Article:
Racing: Testing day for Mujahid

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IT WAS four years ago that the massed troops of Her Majesty's press were invited to Angmering Park to witness racing's second coming.

Sloe gin and port, plus associated hamper goodies, were provided as sustenance by Lady Herries as Celtic Swing unfurled his limitless legs during preparation for his three-year-old debut. The comestibles remain the enduring memory, as the two-year-old leviathan was let down by wonky limbs in his Classic year.

Celtic Swing won the Prix du Jockey Club (French Derby) that season, but it is a measure of the expectation that accompanied him to the track that the achievement of winning France's premier Classic is considered unworthy return for the talent the horse possessed.

Celtic Swing certainly looked good that spring morning as he carved his way up the Polytrak all-weather gallop on Lady Herries' trial grounds. But the piece of work accomplished on this devilishly steep incline which is now pertinent occurred on Good Friday this year when a vanload of horses trundled over from the Arundel premises of John Dunlop.

Among this batch was Mujahid, the champion two-year-old of last season, who had performed acceptably in his casual pieces of formative three-year- old exercise. This, though, was the test. The tyro was pitched in against older horses, two beasts which could hold their own in Group races. They should have been a match, and more, for the young pretender over this private, seven-furlong encounter.

Mujahid, however, swept them aside with an alacrity which suggested this acre of Sussex would, after all, prove to be the nurturing ground of a champion. Reports of the work soon filtered back and Mujahid was again seriously supported for the 2,000 Guineas. While other reputations have been splintering at the outset of the campaign, Mujahid has yet to show a weakness.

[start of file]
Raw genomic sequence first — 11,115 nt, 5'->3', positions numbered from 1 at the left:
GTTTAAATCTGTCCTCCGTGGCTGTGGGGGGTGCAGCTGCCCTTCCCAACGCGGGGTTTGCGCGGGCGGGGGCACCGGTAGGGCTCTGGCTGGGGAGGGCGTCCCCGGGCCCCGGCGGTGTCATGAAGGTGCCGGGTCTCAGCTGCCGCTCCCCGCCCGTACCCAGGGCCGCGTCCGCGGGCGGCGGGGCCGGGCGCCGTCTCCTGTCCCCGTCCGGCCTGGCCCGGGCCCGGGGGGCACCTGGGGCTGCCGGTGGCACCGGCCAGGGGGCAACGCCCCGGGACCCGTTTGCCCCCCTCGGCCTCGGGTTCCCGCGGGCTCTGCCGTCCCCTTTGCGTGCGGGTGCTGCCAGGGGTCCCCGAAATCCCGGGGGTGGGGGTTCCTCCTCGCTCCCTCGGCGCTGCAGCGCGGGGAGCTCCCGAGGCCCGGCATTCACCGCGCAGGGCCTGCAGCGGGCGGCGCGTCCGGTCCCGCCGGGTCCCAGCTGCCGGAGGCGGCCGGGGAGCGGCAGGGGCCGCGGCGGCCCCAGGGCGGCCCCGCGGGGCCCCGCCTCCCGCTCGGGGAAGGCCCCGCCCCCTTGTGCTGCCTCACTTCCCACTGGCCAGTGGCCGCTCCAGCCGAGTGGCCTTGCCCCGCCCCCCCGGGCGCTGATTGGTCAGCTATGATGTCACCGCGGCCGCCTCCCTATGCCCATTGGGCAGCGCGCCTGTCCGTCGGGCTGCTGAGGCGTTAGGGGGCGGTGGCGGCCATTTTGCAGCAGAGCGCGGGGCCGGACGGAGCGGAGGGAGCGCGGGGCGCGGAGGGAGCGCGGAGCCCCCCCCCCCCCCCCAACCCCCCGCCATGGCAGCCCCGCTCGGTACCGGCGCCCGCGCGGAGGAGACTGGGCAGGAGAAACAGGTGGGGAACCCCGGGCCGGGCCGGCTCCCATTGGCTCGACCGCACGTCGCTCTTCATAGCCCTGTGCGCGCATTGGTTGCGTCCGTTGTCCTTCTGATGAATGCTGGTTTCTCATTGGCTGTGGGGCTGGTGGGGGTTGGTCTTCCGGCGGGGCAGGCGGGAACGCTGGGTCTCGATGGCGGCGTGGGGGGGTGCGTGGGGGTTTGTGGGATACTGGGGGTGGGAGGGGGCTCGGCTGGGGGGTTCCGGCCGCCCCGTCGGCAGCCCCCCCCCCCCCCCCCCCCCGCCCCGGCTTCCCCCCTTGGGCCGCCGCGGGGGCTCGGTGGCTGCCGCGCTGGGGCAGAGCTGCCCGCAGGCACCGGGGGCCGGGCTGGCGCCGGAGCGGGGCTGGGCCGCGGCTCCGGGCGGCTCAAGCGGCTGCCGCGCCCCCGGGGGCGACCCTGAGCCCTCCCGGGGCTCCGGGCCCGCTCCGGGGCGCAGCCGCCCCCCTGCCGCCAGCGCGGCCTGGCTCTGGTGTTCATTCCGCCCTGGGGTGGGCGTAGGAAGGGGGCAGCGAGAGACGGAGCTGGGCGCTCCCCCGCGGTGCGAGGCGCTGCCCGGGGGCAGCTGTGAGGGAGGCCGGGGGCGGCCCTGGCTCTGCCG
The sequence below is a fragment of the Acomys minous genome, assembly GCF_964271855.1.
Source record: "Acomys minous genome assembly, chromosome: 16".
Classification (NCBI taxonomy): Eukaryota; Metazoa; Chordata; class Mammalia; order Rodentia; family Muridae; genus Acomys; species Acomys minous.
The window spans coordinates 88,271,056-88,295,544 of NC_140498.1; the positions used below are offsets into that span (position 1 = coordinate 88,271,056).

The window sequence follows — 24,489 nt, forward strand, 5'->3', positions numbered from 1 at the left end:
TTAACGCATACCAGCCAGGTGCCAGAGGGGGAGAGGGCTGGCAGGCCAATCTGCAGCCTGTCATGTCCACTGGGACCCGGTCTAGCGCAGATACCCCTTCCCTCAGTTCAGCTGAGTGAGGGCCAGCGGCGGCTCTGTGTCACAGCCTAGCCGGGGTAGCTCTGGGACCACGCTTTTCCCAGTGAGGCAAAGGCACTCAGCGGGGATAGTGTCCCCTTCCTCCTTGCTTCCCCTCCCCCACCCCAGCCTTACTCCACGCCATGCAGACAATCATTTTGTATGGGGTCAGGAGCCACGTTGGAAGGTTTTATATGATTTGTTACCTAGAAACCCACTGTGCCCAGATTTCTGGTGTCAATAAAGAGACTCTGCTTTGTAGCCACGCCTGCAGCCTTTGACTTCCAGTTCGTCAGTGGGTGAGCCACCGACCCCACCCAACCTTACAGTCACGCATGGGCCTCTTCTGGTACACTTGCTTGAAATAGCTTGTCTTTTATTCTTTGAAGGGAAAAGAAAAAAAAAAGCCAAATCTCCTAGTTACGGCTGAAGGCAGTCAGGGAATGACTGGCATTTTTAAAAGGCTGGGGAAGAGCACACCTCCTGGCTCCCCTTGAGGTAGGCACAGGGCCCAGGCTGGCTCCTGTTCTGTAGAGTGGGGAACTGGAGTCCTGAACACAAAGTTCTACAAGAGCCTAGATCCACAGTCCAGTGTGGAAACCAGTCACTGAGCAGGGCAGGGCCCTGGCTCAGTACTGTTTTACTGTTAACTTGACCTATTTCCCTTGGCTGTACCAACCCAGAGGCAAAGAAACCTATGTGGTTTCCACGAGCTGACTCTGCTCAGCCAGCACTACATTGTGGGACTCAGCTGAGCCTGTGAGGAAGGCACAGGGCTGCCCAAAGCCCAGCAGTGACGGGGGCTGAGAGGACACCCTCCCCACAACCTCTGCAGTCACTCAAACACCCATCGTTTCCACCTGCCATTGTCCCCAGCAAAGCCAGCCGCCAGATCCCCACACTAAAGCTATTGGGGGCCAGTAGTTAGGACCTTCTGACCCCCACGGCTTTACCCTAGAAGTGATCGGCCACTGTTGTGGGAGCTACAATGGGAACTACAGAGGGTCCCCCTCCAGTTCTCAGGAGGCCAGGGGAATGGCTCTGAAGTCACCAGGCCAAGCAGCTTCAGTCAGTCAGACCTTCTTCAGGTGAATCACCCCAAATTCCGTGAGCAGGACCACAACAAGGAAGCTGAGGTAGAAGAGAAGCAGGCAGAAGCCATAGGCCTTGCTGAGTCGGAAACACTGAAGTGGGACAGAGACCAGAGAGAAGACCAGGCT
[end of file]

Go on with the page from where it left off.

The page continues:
The single soft spot in his make-up would appear to be his breeding, which suggests the mile of his reappearance this afternoon at the July course is on the outer limits of his compass. Mujahid's father is Danzig, whose progeny usually excel at sprint distances. In addition, Mujahid has developed a typical dragster's physique over the winter, a chunkiness not associated with staying animals.

Nevertheless, it is hard to erase previous evidence, the moment when the colt blasted away from a notable field in last year's juvenile championship, the Dewhurst Stakes up the road at the Rowley Mile course. He has only a further furlong to travel this afternoon.

Certainly Mujahid is being treated like a good horse. Dunlop announced earlier this week that the colt would not run if the ground was firm (his only failure came on such ground at York in the Gimcrack Stakes, from which Mujahid returned with sore shins).

By yesterday though the message had changed considerably and a fresh bulletin said the horse would be absent if there was overnight rain and a further softening of the terrain. No wonder they call today's trial the Craven Stakes.

An alternative plan should the ground be too muddy for Mujahid's poor little feet is for the colt's owner, Sheikh Hamdan Al Maktoum, to be represented instead by Mutaahab, his Royal Lodge Stakes winner trained by Dunlop's son, Ed. Both horses will not run.

There were snowflakes landing on the July course last night, but not the sort of heavy precipitation that had been predicted. "I think he'll probably run because the bad weather forecast hasn't appeared," Dunlop snr said. "He's been working well and you'd expect him to. We'll just have to see about the trip. You can hope but you have to see. He should win on the form."

Mujahid (3.10) it should be then, and his price for the Guineas will again be pared as in Brancaster, the Horris Hill Stakes winner on heavy ground, and Compton Admiral, the horse which floored the mightily-rated Killer Instinct at Ascot, he faces redoubtable opposition.

The previous Feilden Stakes is also of more than passing interest as last year it produced Border Arrow, who later filled third place in both the 2,000 Guineas and the Derby. The one to be on here is MARKAN (nap 2.35), who comes from Paul Cole's in-form stable and who has been working well with Billy McCaw, a winner for Whatcombe here on Tuesday.

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